Lighty Chose Basketball Over Football

Ohio State senior forward David Lighty has proven himself to be the heart and soul of the team, but a number of years ago his future in the sport was in doubt. On senior day, take a look back at how the Buckeyes -- among others -- recruited him to play football and what led the Cleveland native to concentrate solely on basketball.

Had things gone a little differently, David Lighty would have celebrated a different senior day at Ohio State. A fifth-year senior forward on the men's basketball team, Lighty remains on the team because a broken foot suffered during his junior season forced him to take a medical redshirt.

But seven six before that, Lighty was a promising athlete at Cleveland Villa Angela-St. Joseph whose star was shining as brightly on the gridiron as it was on the hardwood. And as he put the finishing touches on his freshman year, Lighty found himself being recruited by the Buckeyes to play both sports.

It was Mel Tucker, current Jacksonville Jaguars defensive coordinator and former Buckeyes co-defensive coordinator, who handled his recruitment for the football team. According to Tucker, it was imperative that OSU get in on Lighty because of VASJ's recent history.

"There had been a history of guys from his high school going to Michigan with Elvis Grbac and Desmond Howard," Tucker told "He was obviously a good player and Michigan was already recruiting him and possibly had offered him."

In addition, the coach pointed out that Penn State had been actively recruiting northeast Ohio as well, further making it important that the Buckeyes identify potential recruiting targets at a young age. As a result, Lighty said, the Buckeyes issued him a verbal scholarship offer to play football. His mother still has letters he received from LSU, Florida, Oklahoma and other schools expressing interest in his abilities as a wide receiver, he said.

Recruiting access to freshmen and sophomores is limited, Tucker said, so his direct contact with Lighty was minimal. As such, his efforts to get to know the youngster primarily were aimed at those in the community who knew Lighty.

What he learned was promising, Tucker said.

"I do remember actually seeing him but not talking to him and seeing that he had good size and all that," he said. "I knew some people who went to the same church as his parents or something like that and they said he was a good kid, a hard worker."

Although he does not appear in any major football recruiting databases, Lighty said he was among the top early prospects in a class that also included eventual OSU running back Chris "Beanie" Wells.

"I was one and he was two, actually, my freshman and sophomore year," Lighty said. "Then he was probably ahead of me. Football has been in my blood for a while. I miss it a lot, but other than that I'm happy about playing basketball."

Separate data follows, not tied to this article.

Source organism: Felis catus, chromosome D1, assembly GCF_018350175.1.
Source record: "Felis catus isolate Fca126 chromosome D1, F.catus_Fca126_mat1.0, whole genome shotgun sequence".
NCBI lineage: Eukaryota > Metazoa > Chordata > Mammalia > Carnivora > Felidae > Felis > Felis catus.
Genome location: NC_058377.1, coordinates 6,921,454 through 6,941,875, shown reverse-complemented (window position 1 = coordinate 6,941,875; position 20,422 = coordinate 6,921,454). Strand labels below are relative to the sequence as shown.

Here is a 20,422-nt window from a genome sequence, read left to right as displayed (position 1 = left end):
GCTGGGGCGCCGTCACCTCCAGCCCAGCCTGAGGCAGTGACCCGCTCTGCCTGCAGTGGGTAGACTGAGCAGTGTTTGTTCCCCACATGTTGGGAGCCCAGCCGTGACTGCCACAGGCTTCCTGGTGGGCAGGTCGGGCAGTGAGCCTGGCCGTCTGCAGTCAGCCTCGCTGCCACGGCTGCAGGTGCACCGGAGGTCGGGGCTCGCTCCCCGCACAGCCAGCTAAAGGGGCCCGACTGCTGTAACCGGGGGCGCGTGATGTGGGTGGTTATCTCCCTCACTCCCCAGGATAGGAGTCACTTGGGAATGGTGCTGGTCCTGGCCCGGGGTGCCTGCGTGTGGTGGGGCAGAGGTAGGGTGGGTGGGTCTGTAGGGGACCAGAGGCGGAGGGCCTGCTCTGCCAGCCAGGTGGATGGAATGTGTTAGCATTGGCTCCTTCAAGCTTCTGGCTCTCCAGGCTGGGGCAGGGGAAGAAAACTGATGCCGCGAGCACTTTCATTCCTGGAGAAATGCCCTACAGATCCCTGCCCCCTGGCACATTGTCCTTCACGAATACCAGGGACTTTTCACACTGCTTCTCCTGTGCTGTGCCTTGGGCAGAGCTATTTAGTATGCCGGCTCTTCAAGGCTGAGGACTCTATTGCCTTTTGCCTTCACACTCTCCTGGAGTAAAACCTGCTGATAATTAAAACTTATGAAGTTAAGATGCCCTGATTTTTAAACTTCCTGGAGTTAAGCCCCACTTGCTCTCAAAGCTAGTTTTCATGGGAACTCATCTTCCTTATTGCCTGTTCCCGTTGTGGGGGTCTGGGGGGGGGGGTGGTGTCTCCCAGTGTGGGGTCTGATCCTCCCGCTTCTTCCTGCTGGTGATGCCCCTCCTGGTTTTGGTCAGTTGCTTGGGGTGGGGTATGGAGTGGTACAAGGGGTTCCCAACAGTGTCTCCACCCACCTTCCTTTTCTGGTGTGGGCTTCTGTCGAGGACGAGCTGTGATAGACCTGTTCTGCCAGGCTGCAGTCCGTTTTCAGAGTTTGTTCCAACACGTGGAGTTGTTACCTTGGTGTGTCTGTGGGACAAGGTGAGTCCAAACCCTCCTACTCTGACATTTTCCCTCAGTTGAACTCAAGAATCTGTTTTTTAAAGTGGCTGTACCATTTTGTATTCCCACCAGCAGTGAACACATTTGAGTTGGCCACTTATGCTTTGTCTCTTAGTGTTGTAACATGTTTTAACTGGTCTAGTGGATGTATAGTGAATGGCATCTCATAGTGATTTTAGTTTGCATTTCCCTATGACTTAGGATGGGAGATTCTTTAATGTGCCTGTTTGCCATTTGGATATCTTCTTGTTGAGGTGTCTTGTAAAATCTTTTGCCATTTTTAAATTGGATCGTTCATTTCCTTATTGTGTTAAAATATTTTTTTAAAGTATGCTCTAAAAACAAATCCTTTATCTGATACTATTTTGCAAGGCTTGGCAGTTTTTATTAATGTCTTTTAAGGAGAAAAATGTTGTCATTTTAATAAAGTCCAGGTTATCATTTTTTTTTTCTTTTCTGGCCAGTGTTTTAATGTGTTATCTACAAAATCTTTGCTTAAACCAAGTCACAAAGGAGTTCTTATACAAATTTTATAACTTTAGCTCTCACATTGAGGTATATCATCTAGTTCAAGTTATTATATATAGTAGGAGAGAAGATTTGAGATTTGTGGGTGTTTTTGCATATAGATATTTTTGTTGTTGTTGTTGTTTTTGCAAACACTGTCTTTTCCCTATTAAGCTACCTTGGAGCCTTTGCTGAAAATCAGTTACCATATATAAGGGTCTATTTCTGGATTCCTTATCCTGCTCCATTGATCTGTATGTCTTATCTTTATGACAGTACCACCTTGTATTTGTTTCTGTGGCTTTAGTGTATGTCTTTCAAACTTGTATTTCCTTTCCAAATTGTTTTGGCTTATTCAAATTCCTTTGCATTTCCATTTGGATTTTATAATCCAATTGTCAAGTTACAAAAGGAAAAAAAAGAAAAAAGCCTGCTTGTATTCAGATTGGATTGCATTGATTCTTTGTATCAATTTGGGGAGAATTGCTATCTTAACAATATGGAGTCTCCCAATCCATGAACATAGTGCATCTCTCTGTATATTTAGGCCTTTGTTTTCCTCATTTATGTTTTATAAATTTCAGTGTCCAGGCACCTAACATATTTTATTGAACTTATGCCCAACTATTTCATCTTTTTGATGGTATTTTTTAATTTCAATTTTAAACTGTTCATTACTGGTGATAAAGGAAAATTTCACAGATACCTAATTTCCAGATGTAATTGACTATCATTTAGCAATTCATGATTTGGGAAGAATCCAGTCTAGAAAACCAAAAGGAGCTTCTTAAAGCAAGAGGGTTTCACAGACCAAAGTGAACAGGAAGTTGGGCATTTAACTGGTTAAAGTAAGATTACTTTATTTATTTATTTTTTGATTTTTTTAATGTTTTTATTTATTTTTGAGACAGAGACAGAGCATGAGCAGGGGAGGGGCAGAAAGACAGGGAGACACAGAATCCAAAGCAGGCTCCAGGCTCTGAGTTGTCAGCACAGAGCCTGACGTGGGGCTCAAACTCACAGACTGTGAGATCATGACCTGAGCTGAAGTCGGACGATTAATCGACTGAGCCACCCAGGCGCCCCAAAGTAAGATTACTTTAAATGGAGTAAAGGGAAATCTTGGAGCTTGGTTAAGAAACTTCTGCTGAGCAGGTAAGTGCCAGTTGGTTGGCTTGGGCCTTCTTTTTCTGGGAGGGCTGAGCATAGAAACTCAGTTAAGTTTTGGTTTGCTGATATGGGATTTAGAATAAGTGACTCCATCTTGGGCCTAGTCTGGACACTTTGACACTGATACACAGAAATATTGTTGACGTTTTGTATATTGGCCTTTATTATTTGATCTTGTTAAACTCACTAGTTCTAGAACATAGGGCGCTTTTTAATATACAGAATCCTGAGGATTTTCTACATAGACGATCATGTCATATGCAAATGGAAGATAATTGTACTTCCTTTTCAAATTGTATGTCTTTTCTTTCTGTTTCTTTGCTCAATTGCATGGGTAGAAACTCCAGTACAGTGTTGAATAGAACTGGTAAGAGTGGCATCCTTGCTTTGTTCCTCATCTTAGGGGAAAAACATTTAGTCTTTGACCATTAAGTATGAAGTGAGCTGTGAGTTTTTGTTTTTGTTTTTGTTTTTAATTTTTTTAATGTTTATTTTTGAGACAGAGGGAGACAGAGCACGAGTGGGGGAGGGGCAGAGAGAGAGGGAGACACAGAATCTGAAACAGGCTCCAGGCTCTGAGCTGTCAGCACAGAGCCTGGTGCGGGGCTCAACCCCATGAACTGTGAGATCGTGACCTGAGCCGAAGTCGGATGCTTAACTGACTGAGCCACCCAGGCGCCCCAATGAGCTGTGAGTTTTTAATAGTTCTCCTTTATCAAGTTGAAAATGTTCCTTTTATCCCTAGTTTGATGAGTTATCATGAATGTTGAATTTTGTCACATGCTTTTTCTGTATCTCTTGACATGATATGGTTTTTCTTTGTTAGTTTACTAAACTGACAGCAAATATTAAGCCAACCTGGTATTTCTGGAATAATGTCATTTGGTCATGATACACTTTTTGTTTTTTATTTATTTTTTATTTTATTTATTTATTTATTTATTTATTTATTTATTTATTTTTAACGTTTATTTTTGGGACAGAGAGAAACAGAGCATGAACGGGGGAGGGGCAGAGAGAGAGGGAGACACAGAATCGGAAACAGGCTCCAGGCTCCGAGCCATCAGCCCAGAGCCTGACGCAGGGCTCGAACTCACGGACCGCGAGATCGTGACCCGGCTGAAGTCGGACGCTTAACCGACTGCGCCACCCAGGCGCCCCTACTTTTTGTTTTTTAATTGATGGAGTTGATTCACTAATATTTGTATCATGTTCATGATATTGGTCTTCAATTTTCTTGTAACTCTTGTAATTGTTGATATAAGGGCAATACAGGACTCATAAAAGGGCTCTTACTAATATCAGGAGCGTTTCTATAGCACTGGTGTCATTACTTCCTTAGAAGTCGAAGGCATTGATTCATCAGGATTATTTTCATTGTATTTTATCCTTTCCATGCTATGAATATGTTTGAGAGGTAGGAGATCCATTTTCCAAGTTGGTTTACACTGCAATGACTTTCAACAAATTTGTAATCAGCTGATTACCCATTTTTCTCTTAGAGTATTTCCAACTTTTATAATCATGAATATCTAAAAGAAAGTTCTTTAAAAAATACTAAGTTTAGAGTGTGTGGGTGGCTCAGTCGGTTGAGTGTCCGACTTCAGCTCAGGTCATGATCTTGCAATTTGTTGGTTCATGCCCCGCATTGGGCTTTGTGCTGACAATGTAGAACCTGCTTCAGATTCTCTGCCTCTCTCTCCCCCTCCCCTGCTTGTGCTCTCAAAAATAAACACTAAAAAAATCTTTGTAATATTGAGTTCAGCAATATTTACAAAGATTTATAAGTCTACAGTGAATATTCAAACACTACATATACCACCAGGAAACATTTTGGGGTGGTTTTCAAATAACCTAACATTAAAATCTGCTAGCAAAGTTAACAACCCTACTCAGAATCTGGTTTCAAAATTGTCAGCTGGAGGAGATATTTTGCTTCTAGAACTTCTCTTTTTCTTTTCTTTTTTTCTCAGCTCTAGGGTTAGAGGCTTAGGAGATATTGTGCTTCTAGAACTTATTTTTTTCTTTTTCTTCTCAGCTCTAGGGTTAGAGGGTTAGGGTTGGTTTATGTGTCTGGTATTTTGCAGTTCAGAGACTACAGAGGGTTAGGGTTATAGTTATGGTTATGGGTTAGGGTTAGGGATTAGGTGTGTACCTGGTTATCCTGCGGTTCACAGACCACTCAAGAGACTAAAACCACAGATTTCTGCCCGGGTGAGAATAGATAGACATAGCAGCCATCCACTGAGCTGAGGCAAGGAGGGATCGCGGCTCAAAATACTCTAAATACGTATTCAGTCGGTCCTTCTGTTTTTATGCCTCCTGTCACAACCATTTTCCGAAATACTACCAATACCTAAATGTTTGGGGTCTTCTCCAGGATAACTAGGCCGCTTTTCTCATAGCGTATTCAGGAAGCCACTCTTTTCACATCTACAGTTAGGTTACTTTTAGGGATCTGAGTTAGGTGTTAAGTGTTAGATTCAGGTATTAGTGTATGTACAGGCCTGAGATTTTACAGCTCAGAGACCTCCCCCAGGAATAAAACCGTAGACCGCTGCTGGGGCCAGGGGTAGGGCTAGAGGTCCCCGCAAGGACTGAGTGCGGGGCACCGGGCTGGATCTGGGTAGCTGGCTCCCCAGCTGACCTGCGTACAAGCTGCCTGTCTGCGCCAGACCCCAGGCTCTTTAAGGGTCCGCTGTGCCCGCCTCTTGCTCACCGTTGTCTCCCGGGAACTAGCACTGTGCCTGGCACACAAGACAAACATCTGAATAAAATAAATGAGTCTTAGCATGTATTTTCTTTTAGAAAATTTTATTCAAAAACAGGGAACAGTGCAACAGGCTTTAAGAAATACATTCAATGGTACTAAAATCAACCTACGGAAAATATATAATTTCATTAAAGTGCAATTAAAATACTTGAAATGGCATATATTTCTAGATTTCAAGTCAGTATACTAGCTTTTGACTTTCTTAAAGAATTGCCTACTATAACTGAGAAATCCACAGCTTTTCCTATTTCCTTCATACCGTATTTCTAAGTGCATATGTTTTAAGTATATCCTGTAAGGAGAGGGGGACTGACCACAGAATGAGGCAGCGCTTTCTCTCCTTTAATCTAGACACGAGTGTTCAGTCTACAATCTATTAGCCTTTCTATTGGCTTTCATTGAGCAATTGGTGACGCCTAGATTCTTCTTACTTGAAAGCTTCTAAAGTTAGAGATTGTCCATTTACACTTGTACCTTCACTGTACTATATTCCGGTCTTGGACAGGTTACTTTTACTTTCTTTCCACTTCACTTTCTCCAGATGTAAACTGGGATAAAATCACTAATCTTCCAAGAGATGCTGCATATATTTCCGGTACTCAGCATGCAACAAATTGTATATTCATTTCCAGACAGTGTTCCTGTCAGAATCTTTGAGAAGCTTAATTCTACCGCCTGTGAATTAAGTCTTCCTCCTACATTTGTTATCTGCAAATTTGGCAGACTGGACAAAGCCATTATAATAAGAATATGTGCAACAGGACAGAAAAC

It was not until after his sophomore season that Lighty gave up his football career. It was a potential position change, not a decreasing love of the game, that led him to hang up his cleats.

"They wanted me to play quarterback the next year and all of our offensive line was leaving," he said. "Our biggest lineman was like 5-10, 180 pounds and I'm like, ‘I don't want to be a quarterback with that offensive line. If I get hurt, I can't play basketball.' "

The plan was to sit out his junior season and perhaps return to action as a senior, but a torn anterior cruciate ligament suffered at the end of his basketball season that season scuttled any future football plans.

OSU head basketball coach Thad Matta said he never saw Lighty play football in person but that one of his assistants did.

"I know that he's always messing around, running patterns after practice and catching basketballs and that sort of thing," he said, adding that Lighty often has had a football when the team has been to Matta's house during the summer.

Tucker would leave OSU's staff following the 2004 season, which would have been Lighty's junior season, to take a job with the NFL's Cleveland Browns. Now preparing to start his third season with the Jaguars after spending four years in Cleveland, Tucker said he has enjoyed watching his former recruit develop on the hardwood.

"He's just really been a model teammate, player, student and athlete for the university, so I'm really proud with what I've seen him do from afar," he said. "What people told me about what kind of person he was early in the process, it seems like he has grown into that and more.

"From what I can tell, he seems to have great leadership ability. Even though they have a top (NBA) draft pick on the team (in Jared Sullinger) just like it was when he was there as a freshman (with Greg Oden), he has emerged as one of the best players on that team and one of the best players in the Big Ten. From what I can tell it's because he has tremendous character, he has a tremendous work ethic and he's a leader and a team player."

Now listed at 6-5, 220 pounds, the forward possesses a blend of size and speed that would make him a tough matchup out wide on the gridiron. Today he will be honored along with fellow seniors Jon Diebler and Dallas Lauderdale prior to OSU's home contest against Wisconsin.

Had he gone the football route, Lighty would have been just as successful as he has been in basketball, OSU football coach Jim Tressel said.

"David Lighty has been an extraordinary college basketball player; with his importance to the Buckeyes, it is hard to envision him as anything else," he said. "Yet he could have been a difference-maker in football as well, in large part because of his competitiveness and unselfishness."

Said Lighty: "I just want to score a touchdown in (Ohio Stadium) and hear 100,000 people go crazy."

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